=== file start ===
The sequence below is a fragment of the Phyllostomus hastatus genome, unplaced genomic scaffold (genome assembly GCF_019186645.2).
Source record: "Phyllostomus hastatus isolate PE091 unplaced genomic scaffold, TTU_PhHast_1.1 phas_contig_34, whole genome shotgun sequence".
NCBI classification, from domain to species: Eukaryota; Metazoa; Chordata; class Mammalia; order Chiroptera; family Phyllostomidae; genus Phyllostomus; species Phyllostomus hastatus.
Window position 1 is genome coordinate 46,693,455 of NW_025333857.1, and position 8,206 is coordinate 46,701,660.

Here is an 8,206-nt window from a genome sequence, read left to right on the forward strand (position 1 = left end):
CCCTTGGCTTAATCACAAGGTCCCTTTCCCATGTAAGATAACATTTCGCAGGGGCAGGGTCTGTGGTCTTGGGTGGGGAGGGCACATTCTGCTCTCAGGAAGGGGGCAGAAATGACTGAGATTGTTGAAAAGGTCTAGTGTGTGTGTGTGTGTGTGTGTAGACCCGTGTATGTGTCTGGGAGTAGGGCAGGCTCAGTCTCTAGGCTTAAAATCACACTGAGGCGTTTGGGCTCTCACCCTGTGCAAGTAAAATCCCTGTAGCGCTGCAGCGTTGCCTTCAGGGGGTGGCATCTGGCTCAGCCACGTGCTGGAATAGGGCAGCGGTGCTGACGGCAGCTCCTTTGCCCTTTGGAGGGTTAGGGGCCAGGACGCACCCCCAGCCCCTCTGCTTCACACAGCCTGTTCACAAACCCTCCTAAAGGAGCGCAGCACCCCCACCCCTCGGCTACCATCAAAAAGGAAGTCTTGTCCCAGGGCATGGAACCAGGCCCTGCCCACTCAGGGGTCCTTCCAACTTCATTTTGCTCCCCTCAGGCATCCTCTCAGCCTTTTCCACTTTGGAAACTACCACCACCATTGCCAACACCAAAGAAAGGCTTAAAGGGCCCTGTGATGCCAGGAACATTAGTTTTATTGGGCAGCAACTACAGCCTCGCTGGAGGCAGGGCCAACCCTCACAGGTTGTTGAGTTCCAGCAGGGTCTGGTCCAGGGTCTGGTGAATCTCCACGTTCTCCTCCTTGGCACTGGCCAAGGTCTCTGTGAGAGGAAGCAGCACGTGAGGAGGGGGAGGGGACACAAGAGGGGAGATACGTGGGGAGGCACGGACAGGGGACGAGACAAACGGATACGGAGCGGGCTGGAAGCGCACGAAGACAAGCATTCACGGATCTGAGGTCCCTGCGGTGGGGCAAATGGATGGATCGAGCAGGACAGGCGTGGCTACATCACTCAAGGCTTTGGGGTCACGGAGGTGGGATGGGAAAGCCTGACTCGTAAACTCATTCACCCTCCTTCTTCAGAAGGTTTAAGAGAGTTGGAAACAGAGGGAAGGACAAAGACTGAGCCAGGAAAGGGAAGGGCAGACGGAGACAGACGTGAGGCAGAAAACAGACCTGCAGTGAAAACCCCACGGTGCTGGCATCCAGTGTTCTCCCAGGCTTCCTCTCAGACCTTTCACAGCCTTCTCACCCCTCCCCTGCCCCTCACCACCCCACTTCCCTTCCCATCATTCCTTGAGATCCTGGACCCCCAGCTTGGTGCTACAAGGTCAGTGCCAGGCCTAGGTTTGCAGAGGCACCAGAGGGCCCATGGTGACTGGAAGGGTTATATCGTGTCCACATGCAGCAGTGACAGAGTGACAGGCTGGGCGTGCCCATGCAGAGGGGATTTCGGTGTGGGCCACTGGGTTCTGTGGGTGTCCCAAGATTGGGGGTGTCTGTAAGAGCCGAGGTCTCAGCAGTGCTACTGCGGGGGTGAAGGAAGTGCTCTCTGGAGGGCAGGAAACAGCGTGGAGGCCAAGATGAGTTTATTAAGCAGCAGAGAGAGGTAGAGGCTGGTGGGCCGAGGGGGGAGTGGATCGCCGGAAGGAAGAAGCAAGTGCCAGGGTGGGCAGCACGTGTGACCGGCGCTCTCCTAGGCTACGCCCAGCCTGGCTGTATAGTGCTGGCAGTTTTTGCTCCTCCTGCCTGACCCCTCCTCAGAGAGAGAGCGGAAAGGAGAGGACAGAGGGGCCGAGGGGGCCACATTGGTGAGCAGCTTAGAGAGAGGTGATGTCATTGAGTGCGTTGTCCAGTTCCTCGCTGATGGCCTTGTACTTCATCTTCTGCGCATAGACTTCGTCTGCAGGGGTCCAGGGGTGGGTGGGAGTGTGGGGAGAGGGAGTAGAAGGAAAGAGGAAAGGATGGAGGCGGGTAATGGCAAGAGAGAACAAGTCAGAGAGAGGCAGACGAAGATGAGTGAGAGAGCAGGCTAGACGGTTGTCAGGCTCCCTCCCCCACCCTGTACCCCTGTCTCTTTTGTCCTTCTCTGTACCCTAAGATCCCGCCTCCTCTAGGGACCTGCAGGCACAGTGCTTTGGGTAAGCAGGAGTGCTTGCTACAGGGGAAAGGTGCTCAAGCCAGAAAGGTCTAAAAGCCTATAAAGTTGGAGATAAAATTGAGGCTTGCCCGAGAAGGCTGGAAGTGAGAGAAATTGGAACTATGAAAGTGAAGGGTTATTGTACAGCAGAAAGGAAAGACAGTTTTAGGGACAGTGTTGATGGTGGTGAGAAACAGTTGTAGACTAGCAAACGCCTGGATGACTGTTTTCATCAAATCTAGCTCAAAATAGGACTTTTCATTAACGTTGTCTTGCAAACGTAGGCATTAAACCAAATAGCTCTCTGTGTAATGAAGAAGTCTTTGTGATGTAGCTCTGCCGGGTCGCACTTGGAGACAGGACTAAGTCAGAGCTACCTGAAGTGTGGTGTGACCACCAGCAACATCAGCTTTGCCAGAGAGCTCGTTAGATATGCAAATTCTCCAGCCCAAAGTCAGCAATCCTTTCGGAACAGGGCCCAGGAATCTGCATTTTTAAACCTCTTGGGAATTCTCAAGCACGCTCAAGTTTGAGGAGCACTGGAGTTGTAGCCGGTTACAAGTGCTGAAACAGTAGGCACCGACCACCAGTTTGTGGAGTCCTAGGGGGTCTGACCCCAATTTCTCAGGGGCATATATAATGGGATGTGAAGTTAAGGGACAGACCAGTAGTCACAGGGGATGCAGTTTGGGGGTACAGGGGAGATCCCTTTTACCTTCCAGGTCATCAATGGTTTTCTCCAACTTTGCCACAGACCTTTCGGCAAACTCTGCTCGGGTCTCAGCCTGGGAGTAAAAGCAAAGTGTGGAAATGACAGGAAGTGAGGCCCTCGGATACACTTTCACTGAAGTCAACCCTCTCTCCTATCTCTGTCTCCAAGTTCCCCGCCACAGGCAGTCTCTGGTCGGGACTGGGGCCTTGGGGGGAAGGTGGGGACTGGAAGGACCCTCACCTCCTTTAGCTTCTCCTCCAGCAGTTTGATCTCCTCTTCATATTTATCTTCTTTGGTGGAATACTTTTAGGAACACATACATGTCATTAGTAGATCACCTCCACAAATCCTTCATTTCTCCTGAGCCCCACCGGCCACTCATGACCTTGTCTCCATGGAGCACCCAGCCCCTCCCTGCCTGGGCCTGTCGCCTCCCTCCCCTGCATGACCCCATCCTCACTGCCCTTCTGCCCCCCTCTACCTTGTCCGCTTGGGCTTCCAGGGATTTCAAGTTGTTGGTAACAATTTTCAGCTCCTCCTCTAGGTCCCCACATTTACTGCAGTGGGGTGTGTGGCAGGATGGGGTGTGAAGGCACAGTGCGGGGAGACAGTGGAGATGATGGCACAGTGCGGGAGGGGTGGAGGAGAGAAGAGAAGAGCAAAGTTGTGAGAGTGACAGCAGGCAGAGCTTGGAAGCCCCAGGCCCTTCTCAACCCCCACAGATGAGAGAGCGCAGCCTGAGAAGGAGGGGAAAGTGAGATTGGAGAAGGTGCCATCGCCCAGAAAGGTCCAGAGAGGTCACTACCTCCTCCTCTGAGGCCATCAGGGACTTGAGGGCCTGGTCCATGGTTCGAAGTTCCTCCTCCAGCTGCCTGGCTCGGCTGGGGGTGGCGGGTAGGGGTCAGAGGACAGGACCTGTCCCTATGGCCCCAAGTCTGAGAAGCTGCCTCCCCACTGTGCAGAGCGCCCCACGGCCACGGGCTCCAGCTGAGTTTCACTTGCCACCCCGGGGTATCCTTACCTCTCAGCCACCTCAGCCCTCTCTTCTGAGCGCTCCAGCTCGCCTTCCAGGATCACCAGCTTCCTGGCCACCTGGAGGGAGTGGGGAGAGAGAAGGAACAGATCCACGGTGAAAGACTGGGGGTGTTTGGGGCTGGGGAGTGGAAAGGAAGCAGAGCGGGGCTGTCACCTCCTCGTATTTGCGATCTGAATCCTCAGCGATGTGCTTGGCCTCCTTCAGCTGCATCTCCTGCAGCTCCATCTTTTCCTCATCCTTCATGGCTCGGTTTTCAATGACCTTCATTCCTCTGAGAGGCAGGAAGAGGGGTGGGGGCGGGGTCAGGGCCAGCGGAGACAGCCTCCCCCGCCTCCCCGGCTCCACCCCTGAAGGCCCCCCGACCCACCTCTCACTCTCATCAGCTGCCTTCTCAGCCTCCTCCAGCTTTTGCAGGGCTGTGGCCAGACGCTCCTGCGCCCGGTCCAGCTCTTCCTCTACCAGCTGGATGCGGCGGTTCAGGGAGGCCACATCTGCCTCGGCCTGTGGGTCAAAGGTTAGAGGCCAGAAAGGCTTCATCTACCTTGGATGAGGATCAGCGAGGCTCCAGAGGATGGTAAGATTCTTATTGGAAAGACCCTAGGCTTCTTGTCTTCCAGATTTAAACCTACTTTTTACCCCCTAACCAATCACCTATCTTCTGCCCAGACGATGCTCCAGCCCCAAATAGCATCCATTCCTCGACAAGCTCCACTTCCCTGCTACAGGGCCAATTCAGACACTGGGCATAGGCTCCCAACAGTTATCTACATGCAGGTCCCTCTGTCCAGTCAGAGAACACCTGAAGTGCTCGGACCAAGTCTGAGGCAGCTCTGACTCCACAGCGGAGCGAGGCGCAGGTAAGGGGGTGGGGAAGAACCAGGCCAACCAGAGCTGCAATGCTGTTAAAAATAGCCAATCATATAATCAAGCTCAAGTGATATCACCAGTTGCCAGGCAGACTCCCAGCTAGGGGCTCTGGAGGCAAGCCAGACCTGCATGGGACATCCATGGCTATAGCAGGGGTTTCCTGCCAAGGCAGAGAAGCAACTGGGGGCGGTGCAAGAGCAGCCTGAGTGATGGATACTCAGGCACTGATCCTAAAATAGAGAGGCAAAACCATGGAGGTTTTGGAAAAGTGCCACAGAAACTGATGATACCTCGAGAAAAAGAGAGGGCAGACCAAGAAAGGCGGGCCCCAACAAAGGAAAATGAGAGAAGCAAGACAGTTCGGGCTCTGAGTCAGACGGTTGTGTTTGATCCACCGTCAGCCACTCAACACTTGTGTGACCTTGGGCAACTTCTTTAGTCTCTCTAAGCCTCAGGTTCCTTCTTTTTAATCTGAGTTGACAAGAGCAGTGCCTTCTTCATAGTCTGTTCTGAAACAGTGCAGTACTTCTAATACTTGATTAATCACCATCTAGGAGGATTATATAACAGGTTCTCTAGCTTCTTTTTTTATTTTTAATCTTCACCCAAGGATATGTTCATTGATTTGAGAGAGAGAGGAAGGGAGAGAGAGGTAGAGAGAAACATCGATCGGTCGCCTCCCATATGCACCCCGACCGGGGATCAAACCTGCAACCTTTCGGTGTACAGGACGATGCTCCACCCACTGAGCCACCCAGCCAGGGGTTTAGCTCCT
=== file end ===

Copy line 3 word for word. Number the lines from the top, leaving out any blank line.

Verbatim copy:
NCBI classification, from domain to species: Eukaryota; Metazoa; Chordata; class Mammalia; order Chiroptera; family Phyllostomidae; genus Phyllostomus; species Phyllostomus hastatus.